Yeah. Yeah. I mean, that’s my jam. When someone can use the visual image to break expectation or to change perception and change meaning, I just think it’s so brilliant. He’s actually a University of Cincinnati alumni.

Maurice Cherry:
Oh, okay.

Eric Bailey:
Yeah, so he went to my school, he went through my same program, and he probably had that same instructor. Yeah, I love that sort of compendium of work that he collected there. I actually reached out to him maybe a few years ago when I picked Properganda back up. I was compelled to reach out and try to meet him. I think we chatted for a little bit through email. But, yeah, that’s so interesting you bring that up because that’s a really, I think, a great north star for me. Really impressed with this brother who, who was from my neck of the woods, basically,

Maurice Cherry:
I’m going to try to get him on the show. I reached out to him a few years ago too, and I think we were trying to get something going but he was busy at the time. So I’m going to try to pick that back up because that is a really good book. And for folks that are listening, you may be able to find it on eBay or Etsy. Because I don’t even know if it’s still in print, but I know that there are some copies of it floating around if you’re trying to find it.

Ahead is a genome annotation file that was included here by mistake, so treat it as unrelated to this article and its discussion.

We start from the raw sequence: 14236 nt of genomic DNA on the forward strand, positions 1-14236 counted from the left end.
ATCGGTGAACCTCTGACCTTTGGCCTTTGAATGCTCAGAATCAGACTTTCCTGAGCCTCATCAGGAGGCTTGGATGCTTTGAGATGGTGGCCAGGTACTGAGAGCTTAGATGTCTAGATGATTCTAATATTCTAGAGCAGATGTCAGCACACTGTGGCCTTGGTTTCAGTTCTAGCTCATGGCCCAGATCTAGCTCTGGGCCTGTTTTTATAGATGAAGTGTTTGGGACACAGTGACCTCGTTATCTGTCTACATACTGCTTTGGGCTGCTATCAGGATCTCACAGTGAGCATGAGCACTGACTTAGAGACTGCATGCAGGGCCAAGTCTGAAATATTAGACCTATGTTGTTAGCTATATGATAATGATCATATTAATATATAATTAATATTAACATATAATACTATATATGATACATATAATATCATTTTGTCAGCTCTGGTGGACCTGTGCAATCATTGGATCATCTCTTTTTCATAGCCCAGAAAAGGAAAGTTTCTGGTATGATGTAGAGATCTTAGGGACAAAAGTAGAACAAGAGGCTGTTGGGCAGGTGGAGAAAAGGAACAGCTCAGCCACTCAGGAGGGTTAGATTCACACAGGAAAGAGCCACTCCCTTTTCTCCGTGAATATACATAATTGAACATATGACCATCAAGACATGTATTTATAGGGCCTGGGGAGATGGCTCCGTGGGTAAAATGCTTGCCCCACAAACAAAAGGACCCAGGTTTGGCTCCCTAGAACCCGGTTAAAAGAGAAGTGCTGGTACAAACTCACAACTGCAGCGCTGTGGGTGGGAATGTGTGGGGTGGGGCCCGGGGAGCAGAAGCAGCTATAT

Eric Bailey:
Yes. Yes.

Maurice Cherry:
So it sounds like having Properganda as that side project really helped fulfill you as a creative, even as you did your regular nine to five work.

Eric Bailey:
Yeah. I mean, I think it was I became really aware that my full-time work was not enough for me to be fully self-expressed and be fully self-actualized, and it was only going to be through doing that work that I would be my whole self. So from that point, it’s been a great ride. I mean, it’s hard. Like I said, I was compelled to do all that work. So I created a lot of work and lots of hours. I’m a full-time parent and have a full-time job. And so to do this as well, it’s a commitment. But yeah, it’s a part of me that has to be expressed otherwise I’m not fully myself.

Eric Bailey: